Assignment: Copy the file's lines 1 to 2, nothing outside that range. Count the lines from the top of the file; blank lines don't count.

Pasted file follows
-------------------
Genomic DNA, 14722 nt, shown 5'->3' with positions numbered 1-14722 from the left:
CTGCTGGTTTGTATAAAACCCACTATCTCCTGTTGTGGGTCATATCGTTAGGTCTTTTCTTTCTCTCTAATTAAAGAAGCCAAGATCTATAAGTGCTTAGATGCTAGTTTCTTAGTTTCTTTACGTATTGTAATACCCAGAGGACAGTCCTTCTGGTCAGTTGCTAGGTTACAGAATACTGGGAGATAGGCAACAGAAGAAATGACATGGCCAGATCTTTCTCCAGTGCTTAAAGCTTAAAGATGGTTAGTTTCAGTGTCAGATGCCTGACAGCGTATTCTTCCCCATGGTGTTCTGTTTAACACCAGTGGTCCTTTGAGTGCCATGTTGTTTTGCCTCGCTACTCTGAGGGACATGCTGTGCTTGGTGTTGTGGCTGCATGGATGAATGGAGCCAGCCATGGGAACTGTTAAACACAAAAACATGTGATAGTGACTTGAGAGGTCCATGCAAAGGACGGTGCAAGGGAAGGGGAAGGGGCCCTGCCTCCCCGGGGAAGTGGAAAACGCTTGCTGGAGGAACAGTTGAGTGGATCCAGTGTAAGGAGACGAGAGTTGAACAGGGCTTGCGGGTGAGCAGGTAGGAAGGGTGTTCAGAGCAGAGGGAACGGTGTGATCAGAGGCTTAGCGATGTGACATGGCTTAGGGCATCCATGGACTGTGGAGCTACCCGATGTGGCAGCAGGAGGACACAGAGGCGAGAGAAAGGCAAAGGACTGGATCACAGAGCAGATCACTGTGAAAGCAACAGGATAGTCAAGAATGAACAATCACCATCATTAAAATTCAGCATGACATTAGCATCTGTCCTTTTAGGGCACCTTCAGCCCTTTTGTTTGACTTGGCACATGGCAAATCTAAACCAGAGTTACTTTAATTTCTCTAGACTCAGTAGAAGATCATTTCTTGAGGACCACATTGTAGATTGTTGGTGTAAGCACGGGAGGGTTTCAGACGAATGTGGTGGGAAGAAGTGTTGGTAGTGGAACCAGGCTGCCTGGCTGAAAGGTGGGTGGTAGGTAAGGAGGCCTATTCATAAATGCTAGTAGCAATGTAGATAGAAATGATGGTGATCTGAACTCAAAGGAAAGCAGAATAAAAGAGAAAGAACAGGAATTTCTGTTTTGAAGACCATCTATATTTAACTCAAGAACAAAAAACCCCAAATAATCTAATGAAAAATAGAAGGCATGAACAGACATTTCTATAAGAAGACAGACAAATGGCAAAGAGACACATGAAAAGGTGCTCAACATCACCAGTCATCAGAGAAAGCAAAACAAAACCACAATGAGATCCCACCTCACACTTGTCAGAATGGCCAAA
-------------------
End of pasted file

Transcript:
Genomic DNA, 14722 nt, shown 5'->3' with positions numbered 1-14722 from the left:
CTGCTGGTTTGTATAAAACCCACTATCTCCTGTTGTGGGTCATATCGTTAGGTCTTTTCTTTCTCTCTAATTAAAGAAGCCAAGATCTATAAGTGCTTAGATGCTAGTTTCTTAGTTTCTTTACGTATTGTAATACCCAGAGGACAGTCCTTCTGGTCAGTTGCTAGGTTACAGAATACTGGGAGATAGGCAACAGAAGAAATGACATGGCCAGATCTTTCTCCAGTGCTTAAAGCTTAAAGATGGTTAGTTTCAGTGTCAGATGCCTGACAGCGTATTCTTCCCCATGGTGTTCTGTTTAACACCAGTGGTCCTTTGAGTGCCATGTTGTTTTGCCTCGCTACTCTGAGGGACATGCTGTGCTTGGTGTTGTGGCTGCATGGATGAATGGAGCCAGCCATGGGAACTGTTAAACACAAAAACATGTGATAGTGACTTGAGAGGTCCATGCAAAGGACGGTGCAAGGGAAGGGGAAGGGGCCCTGCCTCCCCGGGGAAGTGGAAAACGCTTGCTGGAGGAACAGTTGAGTGGATCCAGTGTAAGGAGACGAGAGTTGAACAGGGCTTGCGGGTGAGCAGGTAGGAAGGGTGTTCAGAGCAGAGGGAACGGTGTGATCAGAGGCTTAGCGATGTGACATGGCTTAGGGCATCCATGGACTGTGGAGCTACCCGATGTGGCAGCAGGAGGACACAGAGGCGAGAGAAAGGCAAAGGACTGGATCACAGAGCAGATCACTGTGAAAGCAACAGGATAGTCAAGAATGAACAATCACCATCATTAAAATTCAGCATGACATTAGCATCTGTCCTTTTAGGGCACCTTCAGCCCTTTTGTTTGACTTGGCACATGGCAAATCTAAACCAGAGTTACTTTAATTTCTCTAGACTCAGTAGAAGATCATTTCTTGAGGACCACATTGTAGATTGTTGGTGTAAGCACGGGAGGGTTTCAGACGAATGTGGTGGGAAGAAGTGTTGGTAGTGGAACCAGGCTGCCTGGCTGAAAGGTGGGTGGTAGGTAAGGAGGCCTATTCATAAATGCTAGTAGCAATGTAGATAGAAATGATGGTGATCTGAACTCAAAGGAAAGCAGAATAAAAGAGAAAGAACAGGAATTTCTGTTTTGAAGACCATCTATATTTAACTCAAGAACAAAAAACCCCAAATAATCTAATGAAAAATAGAAGGCATGAACAGACATTTCTATAAGAAGACAGACAAATGGCAAAGAGACACATGAAAAGGTGCTCAACATCACCAGTCATCAGAGAAAGCAAAACAAAACCACAATGAGATCCCACCTCACACTTGTCAGAATGGCCAAA